The Cell Membrane and Transport The membrane is

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The Cell Membrane and Transport

The Cell Membrane and Transport

The membrane is a fluid (able to move freely) mosaic (made of many different

The membrane is a fluid (able to move freely) mosaic (made of many different parts) with a double layer of phospholipids and embedded proteins throughout. Jobs: Regulates exchange Creates a barrier Communication Identification

Phospholipids have both hydrophilic and hydrophobic regions

Phospholipids have both hydrophilic and hydrophobic regions

The proteins form a mosaic pattern on the membrane. - Special Membrane Molecules Cholesterol

The proteins form a mosaic pattern on the membrane. - Special Membrane Molecules Cholesterol - reinforces membrane by connecting phospholipids Glycolipids and Glycoproteins – used for cell to cell attachment and cell communication

Special Membrane Proteins 1. Channel Proteins - form small openings for large molecules to

Special Membrane Proteins 1. Channel Proteins - form small openings for large molecules to diffuse through 2. Carrier Proteins- binding site on protein surface that "grabs" certain molecules and pulls them into the cell (uses energy, but not always the cell’s energy) Gated Channels - carrier proteins that open/close

3. Receptor Proteins – communication enzyme that triggers a cell response when the correct

3. Receptor Proteins – communication enzyme that triggers a cell response when the correct signal attaches 4. Recognition Proteins - ID tags, identify cells to the immune system 5. Enzymatic Proteins – perform specific chemical reactions

Transport Across Membrane p in r o a qu A *Selectively permeable – only

Transport Across Membrane p in r o a qu A *Selectively permeable – only some things can cross What things can pass? What cannot pass?

Passive Transport No ATP Required

Passive Transport No ATP Required

Passive Transport (no energy) Simple Diffusion - water, oxygen and other molecules move themselves

Passive Transport (no energy) Simple Diffusion - water, oxygen and other molecules move themselves from areas of high concentration to areas of low concentration (down a concentration gradient), no cell energy required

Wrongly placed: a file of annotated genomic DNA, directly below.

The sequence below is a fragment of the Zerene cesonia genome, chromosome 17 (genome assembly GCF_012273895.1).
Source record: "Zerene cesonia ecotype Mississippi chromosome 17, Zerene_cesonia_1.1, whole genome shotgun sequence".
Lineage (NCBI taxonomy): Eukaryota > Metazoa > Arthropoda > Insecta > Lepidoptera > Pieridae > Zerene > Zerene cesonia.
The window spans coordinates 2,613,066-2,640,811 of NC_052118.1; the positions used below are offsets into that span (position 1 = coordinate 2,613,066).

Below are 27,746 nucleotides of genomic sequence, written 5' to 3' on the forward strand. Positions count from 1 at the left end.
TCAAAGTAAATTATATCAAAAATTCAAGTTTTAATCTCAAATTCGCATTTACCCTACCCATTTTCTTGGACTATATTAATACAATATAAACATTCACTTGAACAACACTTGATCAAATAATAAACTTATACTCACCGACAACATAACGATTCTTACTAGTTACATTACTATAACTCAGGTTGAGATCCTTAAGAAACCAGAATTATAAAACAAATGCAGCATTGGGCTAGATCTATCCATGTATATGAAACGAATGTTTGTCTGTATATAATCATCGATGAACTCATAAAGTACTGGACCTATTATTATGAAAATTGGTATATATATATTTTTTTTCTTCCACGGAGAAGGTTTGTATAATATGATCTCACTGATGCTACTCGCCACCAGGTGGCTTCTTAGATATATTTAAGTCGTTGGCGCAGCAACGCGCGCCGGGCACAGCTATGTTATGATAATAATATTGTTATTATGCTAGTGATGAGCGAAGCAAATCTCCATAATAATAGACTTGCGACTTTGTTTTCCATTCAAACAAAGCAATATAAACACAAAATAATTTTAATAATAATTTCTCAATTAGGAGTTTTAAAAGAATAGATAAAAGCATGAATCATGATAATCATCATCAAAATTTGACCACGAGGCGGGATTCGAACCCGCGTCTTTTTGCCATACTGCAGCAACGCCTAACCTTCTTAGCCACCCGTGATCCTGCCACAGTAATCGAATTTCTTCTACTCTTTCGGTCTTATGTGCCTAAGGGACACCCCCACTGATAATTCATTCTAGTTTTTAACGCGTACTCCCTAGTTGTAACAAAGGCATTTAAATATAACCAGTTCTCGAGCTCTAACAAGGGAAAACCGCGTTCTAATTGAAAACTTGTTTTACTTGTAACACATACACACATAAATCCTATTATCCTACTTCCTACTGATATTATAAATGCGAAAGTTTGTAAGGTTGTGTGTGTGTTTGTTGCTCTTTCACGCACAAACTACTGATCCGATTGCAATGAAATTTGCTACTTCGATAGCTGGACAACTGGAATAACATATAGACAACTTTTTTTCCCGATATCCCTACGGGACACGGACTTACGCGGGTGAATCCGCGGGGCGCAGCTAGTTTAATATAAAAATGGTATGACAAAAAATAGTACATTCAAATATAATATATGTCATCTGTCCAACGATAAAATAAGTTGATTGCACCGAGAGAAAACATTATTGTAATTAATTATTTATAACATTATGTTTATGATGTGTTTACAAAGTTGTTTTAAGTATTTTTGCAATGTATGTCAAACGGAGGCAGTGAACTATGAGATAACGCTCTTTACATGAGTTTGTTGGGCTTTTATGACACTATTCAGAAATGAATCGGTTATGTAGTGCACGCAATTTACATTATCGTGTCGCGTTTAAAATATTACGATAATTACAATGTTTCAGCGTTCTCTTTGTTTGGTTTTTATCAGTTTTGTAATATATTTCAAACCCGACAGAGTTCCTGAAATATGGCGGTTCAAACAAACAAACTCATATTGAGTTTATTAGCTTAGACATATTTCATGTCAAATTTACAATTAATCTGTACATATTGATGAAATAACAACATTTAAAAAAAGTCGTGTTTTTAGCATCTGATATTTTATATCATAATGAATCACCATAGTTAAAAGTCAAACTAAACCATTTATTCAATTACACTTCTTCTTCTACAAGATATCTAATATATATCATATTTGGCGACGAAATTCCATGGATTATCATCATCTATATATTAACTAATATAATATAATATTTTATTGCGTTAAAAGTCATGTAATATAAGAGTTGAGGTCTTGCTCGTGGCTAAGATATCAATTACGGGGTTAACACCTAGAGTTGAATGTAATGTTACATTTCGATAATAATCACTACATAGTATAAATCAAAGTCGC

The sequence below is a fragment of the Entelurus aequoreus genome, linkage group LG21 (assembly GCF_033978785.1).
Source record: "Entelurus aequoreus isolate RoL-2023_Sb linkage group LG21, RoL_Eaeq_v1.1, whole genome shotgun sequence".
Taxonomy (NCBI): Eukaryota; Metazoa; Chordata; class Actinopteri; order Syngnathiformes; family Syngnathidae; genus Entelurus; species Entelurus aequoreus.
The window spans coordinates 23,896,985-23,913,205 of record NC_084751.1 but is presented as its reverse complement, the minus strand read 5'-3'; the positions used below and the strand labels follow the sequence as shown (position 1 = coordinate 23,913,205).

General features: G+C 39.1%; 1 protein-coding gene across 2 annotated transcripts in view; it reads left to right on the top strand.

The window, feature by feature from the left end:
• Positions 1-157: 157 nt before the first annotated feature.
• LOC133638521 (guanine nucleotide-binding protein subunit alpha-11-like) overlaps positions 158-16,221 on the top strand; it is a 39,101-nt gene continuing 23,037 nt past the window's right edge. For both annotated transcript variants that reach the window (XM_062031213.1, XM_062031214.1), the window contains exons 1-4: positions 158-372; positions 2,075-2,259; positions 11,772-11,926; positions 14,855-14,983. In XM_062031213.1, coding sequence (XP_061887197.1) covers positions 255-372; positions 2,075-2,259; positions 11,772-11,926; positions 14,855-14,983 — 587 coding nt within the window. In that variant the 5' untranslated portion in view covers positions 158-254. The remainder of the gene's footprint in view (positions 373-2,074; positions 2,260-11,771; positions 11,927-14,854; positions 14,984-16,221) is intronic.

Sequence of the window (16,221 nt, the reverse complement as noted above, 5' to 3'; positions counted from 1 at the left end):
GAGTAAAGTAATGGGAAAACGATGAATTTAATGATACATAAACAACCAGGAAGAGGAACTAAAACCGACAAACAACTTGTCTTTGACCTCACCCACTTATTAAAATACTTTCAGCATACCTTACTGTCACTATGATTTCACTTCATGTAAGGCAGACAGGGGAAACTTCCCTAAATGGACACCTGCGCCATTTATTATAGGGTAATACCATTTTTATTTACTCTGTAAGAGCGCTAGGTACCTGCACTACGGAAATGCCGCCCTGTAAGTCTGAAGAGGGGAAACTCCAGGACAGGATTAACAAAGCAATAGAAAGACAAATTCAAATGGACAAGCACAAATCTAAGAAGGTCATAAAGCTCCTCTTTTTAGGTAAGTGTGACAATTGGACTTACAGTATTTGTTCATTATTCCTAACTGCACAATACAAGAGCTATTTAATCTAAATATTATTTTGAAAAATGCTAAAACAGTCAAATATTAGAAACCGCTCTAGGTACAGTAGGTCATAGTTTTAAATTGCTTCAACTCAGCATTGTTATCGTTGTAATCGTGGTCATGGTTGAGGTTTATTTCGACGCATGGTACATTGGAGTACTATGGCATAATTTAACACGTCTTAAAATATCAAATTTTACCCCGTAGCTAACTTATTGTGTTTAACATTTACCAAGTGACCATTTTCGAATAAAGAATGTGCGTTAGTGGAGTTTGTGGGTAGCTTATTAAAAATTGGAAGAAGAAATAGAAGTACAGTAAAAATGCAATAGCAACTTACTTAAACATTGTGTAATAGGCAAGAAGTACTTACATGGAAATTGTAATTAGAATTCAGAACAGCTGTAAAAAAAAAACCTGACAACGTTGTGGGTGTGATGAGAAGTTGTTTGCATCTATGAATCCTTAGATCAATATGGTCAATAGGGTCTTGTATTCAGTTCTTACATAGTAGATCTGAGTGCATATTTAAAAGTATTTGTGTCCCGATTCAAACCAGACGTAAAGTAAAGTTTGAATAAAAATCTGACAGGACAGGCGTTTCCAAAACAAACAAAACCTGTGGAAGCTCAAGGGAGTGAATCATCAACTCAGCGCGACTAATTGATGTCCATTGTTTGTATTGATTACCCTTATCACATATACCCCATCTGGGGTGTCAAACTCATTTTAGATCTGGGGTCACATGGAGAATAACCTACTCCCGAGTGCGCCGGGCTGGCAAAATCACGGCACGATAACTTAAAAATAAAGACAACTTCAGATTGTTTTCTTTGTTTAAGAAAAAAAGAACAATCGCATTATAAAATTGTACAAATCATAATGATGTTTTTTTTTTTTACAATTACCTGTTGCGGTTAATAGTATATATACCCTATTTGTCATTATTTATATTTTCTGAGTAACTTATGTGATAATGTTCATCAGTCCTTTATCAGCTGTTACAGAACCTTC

Facilitated Diffusion - diffusion through protein openings (channel or carrier proteins)

Facilitated Diffusion - diffusion through protein openings (channel or carrier proteins)

OSMOSIS Osmosis - diffusion of water specifically Water is always welcome to come into

OSMOSIS Osmosis - diffusion of water specifically Water is always welcome to come into the cell. This also means that water is always able to go out. Balancing the amount of water in the cell is crucial to homeostasis. Osmosis affects the amount of water inside cells, and different solutions can draw water out of the cell (dehydrating it) or cause cell to absorb excess water (overhydrating) Simple rule of osmosis Hyper Sucks!

Isotonic solutions– same conc of water and solute in/out, no net movement of water

Isotonic solutions– same conc of water and solute in/out, no net movement of water Hypotonic solutions– less solute/more water outside cell, water moves into the cell, cell could burst Hypertonic solutions – more solute/less water outside cell, water moves out of the cell, cell shrinks

Osmosis in U Tubes

Osmosis in U Tubes

STOPPING OSMOSIS Contractile Vacuoles are found in freshwater microorganisms to pump out excess water

STOPPING OSMOSIS Contractile Vacuoles are found in freshwater microorganisms to pump out excess water in aquatic areas to counterbalance the hypotonic environment (freshwater only) Turgor pressure occurs in plants cells as their central vacuoles fill with water and puts pressure on the cell wall preventing more water from coming in.

Active Transport Requires ATP

Active Transport Requires ATP

Active Transport - moving molecules "uphill" against their concentration gradient (from low to high),

Active Transport - moving molecules "uphill" against their concentration gradient (from low to high), requires cell energy (ATP) Endocytosis - taking substances into cell in vesicles (golgi); pinocytosis for water, phagocytosis for solids

Exocytosis – reverse of endocytosis to move stuff out of the cell, such as

Exocytosis – reverse of endocytosis to move stuff out of the cell, such as the removal of waste

Protein Pump – Any protein that uses ATP to actively transport a molecule against

Protein Pump – Any protein that uses ATP to actively transport a molecule against a concentration gradient - Ex: Sodium-Potassium Pump – protein that maintains a balance of Na+ and K+ for nervous system function. A huge amount of energy in our bodies is used to power this pump and prevent sodium from building up within our cells. Drives the communication of our nerves

SODIUM POTASSIUM PUMP

SODIUM POTASSIUM PUMP